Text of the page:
No, that's quite a good idea Gonzo - pretty much what I do for most anchoring actually. Just run the snubbing line over the rope rode side of the windlass. I'm not totally convinced that having such a long snubber like some do, with a huge loop of chain dangling below it, is all that necessary for 90% of normal over-nighting - especially as the weather forecasts these days are pretty reliable such that being caught out in the night with an unforecasted blow would be fairly unusual.* After all, with decent weight all chain rode, there is a large amount of snatch damping there already.* Anyway, what if....it just means dashing out with a decent flashlight, maybe in a raincoat, and being a bit uncomfortable for a few minutes while you deploy the 'storm' snubber.

-- Edited by Peter B on Friday 30th of April 2010 07:05:52 AM
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Old 04-30-2010, 07:24 AM   #57
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RE: Getting Used to Fear

Quote:
Peter B wrote:

No, that's quite a good idea Gonzo - pretty much what I do for most anchoring actually. Just run the snubbing line over the rope rode side of the windlass. I'm not totally convinced that having such a long snubber like some do, with a huge loop of chain dangling below it, is all that necessary for 90% of normal over-nighting - especially as the weather forecasts these days are pretty reliable such that being caught out in the night with an unforecasted blow would be fairly unusual.* After all, with decent weight all chain rode, there is a large amount of snatch damping there already.* Anyway, what if....it just means dashing out with a decent flashlight, maybe in a raincoat, and being a bit uncomfortable for a few minutes while you deploy the 'storm' snubber.

-- Edited by Peter B on Friday 30th of April 2010 07:05:52 AM
The point in adding additional measures like a bridle is to keep from "dashing out with a decent flashlightin the middle of the night".* If you are concerned about your overnight comfort why not run either a single snubber line ( real easy ) or a snubber bridle ( a little tougher but more stable ) and drop an additional 15' of chain to give it stretch room?????.* Unless you have a manual windless the additional 15 seconds will not even cramp your thumb as you push the windless switch!.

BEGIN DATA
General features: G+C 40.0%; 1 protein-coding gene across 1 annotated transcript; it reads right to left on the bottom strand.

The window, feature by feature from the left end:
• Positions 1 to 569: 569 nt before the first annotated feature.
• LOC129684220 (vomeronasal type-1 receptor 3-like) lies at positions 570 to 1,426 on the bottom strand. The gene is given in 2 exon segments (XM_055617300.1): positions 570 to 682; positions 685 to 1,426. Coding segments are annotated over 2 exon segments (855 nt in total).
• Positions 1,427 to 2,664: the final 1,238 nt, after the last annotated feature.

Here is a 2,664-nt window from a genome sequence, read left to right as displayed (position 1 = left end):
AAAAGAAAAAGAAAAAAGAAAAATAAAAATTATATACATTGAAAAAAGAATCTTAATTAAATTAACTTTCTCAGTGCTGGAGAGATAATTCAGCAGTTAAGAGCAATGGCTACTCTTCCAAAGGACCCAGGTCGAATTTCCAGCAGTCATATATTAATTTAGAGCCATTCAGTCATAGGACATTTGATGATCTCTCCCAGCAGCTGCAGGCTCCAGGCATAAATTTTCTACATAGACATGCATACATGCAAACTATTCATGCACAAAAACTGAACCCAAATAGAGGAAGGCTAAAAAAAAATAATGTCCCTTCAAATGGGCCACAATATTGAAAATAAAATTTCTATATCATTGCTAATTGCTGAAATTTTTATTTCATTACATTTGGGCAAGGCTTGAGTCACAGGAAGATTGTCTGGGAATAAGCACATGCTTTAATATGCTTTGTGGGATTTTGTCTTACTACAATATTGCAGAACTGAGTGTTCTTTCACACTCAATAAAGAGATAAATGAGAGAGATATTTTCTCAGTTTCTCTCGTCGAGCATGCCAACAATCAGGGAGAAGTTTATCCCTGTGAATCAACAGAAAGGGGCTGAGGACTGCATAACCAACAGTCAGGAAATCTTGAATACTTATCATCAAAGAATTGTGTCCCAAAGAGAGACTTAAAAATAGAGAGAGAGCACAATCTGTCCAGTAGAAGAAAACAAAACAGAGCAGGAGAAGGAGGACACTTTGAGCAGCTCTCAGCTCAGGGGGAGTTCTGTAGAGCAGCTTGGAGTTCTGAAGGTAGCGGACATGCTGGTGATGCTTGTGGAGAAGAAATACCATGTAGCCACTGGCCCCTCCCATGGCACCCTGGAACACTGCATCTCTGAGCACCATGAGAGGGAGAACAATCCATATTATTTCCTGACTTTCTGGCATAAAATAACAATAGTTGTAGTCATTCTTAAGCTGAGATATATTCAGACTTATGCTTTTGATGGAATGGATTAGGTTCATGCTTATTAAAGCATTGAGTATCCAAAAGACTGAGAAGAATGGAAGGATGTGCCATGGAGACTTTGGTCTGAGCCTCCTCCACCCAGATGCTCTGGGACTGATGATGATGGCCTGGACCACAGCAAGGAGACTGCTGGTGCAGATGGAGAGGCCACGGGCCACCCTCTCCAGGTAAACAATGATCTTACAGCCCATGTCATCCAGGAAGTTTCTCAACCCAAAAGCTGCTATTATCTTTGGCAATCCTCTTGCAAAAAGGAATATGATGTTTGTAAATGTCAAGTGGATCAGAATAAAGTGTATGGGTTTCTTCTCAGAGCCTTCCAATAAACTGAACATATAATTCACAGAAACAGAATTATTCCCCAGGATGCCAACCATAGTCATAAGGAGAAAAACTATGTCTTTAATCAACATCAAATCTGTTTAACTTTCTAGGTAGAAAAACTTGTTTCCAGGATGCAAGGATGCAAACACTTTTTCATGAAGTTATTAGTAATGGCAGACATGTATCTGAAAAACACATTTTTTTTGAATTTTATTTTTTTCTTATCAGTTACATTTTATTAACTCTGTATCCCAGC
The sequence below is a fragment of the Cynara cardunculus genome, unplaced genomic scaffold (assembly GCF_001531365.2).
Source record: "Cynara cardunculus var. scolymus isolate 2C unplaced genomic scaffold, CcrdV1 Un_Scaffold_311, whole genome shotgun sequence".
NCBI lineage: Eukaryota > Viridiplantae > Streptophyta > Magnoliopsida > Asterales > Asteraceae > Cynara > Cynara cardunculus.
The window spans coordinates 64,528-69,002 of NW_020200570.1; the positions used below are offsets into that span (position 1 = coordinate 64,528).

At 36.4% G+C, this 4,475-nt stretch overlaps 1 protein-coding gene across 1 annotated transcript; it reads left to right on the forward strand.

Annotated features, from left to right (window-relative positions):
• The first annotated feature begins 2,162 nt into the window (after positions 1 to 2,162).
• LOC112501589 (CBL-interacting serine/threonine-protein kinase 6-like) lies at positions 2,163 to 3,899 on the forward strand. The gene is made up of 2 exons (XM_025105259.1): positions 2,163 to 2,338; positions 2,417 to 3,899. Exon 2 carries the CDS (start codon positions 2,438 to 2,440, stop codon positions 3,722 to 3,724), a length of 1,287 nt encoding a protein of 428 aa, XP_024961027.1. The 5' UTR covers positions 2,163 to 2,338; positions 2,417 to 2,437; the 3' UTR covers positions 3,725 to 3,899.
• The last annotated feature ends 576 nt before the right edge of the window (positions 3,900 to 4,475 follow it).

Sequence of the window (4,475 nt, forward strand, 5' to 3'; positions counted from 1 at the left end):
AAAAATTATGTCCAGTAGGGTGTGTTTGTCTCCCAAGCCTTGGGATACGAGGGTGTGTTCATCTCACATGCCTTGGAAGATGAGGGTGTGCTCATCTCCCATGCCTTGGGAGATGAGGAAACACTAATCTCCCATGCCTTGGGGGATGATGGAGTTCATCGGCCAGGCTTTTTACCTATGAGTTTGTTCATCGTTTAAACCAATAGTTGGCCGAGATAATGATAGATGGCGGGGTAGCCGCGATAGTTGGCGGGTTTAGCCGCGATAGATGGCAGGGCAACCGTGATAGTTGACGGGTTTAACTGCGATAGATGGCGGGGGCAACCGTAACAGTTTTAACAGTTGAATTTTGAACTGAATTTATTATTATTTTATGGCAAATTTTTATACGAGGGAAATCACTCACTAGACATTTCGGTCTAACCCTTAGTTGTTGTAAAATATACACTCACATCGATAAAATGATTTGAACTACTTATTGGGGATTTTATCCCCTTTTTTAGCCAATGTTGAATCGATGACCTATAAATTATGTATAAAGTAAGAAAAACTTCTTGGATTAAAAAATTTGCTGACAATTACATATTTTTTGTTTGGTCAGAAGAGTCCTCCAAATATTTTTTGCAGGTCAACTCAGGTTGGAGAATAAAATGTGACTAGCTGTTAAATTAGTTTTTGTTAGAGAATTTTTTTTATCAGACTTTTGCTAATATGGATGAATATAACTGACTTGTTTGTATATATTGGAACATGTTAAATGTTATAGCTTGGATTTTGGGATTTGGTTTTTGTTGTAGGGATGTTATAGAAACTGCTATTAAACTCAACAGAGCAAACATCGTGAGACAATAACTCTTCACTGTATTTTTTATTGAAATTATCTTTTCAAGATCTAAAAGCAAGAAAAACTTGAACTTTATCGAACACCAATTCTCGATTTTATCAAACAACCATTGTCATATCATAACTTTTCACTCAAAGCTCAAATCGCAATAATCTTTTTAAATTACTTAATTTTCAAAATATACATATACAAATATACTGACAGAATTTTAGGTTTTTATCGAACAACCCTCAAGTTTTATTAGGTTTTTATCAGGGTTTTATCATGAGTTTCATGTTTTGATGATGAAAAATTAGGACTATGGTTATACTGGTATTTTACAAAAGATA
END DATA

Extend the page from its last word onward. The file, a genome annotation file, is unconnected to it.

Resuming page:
The only real unknown for me regarding anchoring is what condition the bottom is, or what might be on the bottom to foul your anchor and cause it to drag or not set correctly. Both of these are mitigated when we pull back to set the hook under power.
When we used to do our boating in cal. we did a lot of anchoring in very tight coves where you set both a bow and stern hook, we usually were pretty cramped for space with other boats. I would drop over the side and check all the anchors around us to ensure a good nights sleep. I never seased to be shocked how many anchors were improperly set and were holding just because of the pile of chain dropped on top of the hook!.

*
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Old 04-30-2010, 08:08 AM   #58
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RE: Getting Used to Fear

Questions:

What route should the single-snubber line I want to use take to get by/around/over the windlass?

How do you know what the bottom is made of before you drop anchor?
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Old 04-30-2010, 08:55 AM   #59
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RE: Getting Used to Fear

For our anchor bridle I use*the *rope/line for towing our run about.* The shackle is tied mid way on a 25 ft line, run thru the two line chocks in each side of the bow, and then cleat to the Samson Post making a V.** That way the line does not go over the windless or pull the*chain to one side.*We mostly use it for towing the run about*as the V keeps the run about centered be hind boat.* Since we very seldom anchor, it has to be good for something?******
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Old 04-30-2010, 09:20 AM   #60
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RE: Getting Used to Fear

Getting over the fear is all about time spent on the water. You get to know how*your boat*feels taking a following sea.*How she rolls and heel when the waves are coming off the aft port quarter. She talks to you as you listen to the engine(s)

Think of it. You park the car and head down the ramp to the float. You walk along looking at other boats, dodging the bow pulpits and the deck boxes along the*way. Then you see her. Your eyes take in her lines you catalog everything out of place. That line is not tight. Those two snaps have come undone again.* there is that little scuff you have been meaning to take care of.
*It's ok she is beautiful. You step off the dock and feel her roll to*take you on.*It's like she is welcoming you on. You open the*door and step inside. *You smell her perfume A little salt a little sweet a little sour. She's ready for you . You check her fluids and turn the key. She comes to life under you hands. You hear and feel that first rumble as she springs to life and then that comfortable vibration as the idle settle out. She's ready to go you can almost feel her straining at the dock lines.
You cast off and slip her into gear.* Out past the break wall. You throttle up a bit and feel her dig in as she takes*those first waves.* *As she warms she sings to you.**You feel the throb and sway as she responds to the wheel. She's a fine lady and you're *the skipper. The adventure *begins. If you've treated her right, She'll take you where ever you want to go and home safe again.*
Fear not my friend all things will come to you with time spent*and water moving under her keel.

SD